Arrival of Boiler Parts at Thar Block II Power Plant Moves Pakistan Toward Energy Goals
The 175 billion tons of lignite coal beneath Pakistan’s Thar Desert is sufficient to produce 100 gigawatts (GW) of power for more than 30 years. The first facility to tap this enormous national resource, the Thar Block II Power Plant, has just achieved an important milestone with the arrival of key equipment parts from GE.
A part of national plans to address Pakistan’s energy deficit, this major step toward the development of the 660 megawatt (MW) power plant includes delivery of critical parts for boilers, including cyclones, water walls, tubes sections, soot blowers and air preheaters.
As the country’s first project firing Pakistani Thar lignite, the Thar Block II plant will deliver numerous benefits, including helping to reduce the pressure on foreign exchange reserves, supporting Pakistan’s energy independence, and promoting the country’s goal under Vision 2025 to increase the percentage of indigenous sources of power generation to over 50%. For years, this domestic resource has remained unused, in part because of the high moisture content of the lignite, which makes it difficult to burn – but all that is about to change.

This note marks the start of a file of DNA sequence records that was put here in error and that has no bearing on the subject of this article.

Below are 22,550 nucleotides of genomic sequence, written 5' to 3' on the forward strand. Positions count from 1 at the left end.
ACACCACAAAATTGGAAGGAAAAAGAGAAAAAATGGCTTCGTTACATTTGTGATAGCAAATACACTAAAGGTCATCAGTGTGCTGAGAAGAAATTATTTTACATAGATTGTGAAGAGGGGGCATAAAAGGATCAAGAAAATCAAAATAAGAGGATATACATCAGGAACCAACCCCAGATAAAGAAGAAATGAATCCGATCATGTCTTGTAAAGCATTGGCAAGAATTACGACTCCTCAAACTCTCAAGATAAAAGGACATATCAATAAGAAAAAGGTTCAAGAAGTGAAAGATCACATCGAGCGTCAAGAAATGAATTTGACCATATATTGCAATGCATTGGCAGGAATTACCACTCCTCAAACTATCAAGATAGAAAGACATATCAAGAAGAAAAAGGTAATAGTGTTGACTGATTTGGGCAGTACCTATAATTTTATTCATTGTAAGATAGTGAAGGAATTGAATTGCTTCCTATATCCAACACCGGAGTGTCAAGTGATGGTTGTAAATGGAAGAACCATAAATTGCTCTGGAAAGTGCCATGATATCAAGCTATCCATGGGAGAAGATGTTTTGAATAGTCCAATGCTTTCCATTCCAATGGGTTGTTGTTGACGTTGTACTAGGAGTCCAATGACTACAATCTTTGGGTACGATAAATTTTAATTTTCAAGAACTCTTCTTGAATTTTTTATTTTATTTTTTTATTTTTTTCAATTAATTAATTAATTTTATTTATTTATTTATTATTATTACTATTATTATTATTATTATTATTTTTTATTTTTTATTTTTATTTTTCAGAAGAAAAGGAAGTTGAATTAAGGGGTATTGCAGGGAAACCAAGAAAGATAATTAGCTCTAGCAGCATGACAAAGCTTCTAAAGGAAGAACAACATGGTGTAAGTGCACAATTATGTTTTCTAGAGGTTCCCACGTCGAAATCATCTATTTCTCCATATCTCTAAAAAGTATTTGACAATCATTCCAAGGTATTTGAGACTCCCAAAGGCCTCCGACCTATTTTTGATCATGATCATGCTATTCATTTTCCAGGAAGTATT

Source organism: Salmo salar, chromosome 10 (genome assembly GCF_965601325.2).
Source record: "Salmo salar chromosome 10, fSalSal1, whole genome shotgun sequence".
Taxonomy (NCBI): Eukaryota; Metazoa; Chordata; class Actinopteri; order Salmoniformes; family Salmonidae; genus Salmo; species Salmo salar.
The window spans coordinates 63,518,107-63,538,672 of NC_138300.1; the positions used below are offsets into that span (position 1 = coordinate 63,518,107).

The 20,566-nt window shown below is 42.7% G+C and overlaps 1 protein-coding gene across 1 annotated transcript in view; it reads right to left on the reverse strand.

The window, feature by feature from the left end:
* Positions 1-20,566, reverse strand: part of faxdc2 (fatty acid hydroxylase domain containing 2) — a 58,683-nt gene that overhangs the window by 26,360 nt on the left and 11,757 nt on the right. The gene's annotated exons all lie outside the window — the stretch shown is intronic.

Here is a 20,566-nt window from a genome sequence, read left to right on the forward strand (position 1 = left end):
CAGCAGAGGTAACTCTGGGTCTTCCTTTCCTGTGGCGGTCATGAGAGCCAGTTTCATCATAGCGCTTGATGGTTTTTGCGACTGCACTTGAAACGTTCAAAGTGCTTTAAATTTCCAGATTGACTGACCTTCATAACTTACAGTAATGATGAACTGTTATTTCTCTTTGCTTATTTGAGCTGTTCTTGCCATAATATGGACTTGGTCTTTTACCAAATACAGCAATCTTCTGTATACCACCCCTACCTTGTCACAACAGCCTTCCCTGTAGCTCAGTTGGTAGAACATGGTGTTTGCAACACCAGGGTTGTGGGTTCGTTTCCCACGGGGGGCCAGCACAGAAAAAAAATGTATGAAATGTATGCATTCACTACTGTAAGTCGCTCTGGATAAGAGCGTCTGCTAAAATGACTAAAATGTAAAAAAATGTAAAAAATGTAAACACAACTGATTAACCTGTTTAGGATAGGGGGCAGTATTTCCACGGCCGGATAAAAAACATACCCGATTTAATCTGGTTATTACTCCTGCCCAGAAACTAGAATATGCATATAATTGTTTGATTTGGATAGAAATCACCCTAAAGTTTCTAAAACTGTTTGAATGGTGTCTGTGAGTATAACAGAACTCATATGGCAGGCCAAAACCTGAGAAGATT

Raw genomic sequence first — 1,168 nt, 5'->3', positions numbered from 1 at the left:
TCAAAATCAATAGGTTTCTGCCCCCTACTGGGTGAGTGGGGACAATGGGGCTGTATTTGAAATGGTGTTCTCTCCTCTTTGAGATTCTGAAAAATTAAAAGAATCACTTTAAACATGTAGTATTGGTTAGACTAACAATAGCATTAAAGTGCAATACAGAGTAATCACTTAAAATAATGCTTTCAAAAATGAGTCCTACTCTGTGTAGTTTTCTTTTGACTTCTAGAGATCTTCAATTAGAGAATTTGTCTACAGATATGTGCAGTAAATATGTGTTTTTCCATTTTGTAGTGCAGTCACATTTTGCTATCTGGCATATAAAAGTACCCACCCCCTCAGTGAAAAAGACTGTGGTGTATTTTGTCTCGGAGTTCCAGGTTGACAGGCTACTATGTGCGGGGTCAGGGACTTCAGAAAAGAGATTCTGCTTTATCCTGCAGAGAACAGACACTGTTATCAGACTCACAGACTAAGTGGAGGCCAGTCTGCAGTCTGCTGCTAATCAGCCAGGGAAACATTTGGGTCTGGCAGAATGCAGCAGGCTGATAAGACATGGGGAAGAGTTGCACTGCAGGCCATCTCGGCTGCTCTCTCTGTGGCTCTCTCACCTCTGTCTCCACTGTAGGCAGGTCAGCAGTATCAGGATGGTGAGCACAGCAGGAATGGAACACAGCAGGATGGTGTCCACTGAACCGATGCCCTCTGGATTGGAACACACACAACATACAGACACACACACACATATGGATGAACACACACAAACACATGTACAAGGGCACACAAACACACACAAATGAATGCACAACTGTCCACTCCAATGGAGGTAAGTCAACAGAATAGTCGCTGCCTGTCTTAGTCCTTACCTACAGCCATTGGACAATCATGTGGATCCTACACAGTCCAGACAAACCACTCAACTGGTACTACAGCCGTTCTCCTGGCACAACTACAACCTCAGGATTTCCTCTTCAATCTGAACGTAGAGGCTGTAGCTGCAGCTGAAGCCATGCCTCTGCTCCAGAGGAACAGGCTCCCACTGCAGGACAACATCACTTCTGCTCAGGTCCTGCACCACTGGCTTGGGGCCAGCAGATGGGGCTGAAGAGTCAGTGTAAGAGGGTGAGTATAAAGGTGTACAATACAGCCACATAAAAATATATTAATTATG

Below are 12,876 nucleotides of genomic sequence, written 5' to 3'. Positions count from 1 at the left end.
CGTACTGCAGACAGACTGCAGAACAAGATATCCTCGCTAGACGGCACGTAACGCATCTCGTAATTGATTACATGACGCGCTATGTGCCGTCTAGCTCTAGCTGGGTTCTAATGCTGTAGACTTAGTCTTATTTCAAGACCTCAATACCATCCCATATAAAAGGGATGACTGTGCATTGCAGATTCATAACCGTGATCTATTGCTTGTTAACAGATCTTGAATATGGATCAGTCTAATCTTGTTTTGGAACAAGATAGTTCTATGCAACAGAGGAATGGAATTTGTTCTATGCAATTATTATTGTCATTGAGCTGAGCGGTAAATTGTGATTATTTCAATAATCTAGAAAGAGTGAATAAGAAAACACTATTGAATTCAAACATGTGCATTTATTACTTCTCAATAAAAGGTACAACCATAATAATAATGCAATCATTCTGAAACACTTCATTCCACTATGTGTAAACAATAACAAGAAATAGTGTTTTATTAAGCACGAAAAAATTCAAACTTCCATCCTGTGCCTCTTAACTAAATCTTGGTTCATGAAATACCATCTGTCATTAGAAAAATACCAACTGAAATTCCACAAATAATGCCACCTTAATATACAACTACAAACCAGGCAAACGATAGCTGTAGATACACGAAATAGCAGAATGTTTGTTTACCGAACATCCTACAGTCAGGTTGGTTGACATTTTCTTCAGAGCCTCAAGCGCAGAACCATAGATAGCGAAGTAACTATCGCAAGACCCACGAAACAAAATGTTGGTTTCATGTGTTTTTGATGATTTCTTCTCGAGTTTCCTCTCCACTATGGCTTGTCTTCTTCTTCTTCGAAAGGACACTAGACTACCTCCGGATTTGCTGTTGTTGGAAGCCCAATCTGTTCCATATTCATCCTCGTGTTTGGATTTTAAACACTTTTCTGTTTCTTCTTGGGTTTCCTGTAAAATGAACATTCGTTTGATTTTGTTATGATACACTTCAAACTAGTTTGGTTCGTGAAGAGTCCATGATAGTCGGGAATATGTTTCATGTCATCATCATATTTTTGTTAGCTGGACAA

“We are committed to supporting the development of Pakistan’s energy sector and economy through the completion of this strategic project that utilizes a domestic fuel source,” said Dr. Sacha Parneix, Commercial General Manager for GE’s Steam Power Systems business in the Middle East, North Africa, Turkey and Pakistan.
The Thar Block II Power Plant is expected to be commissioned in 2019. GE is providing two 330 MW circulating fluidized bed (CFB) boilers for the project. The cyclones that have been delivered are particularly important core components of the CFB boilers and help to effectively recirculate combustion exhaust gas (flue gas) to ensure the reliable, slow and complete combustion of low-calorific fuels such as Thar lignite. In addition, the technology helps to minimize the amount of nitrogen oxides released, while capturing sulfur oxides, thus reducing the plant’s overall environmental footprint.
“Tapping this resource offers a cost-effective means to meet a part of the energy deficit in the country, and we are proud to bring GE’s leading technologies to support this strategic initiative,” said Sarim Sheikh, President & CEO of GE Pakistan and Central Asia.